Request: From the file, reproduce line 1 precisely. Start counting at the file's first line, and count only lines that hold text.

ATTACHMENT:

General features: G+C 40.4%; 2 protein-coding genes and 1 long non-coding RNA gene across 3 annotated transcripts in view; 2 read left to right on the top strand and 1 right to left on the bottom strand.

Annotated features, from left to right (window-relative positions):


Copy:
General features: G+C 40.4%; 2 protein-coding genes and 1 long non-coding RNA gene across 3 annotated transcripts in view; 2 read left to right on the top strand and 1 right to left on the bottom strand.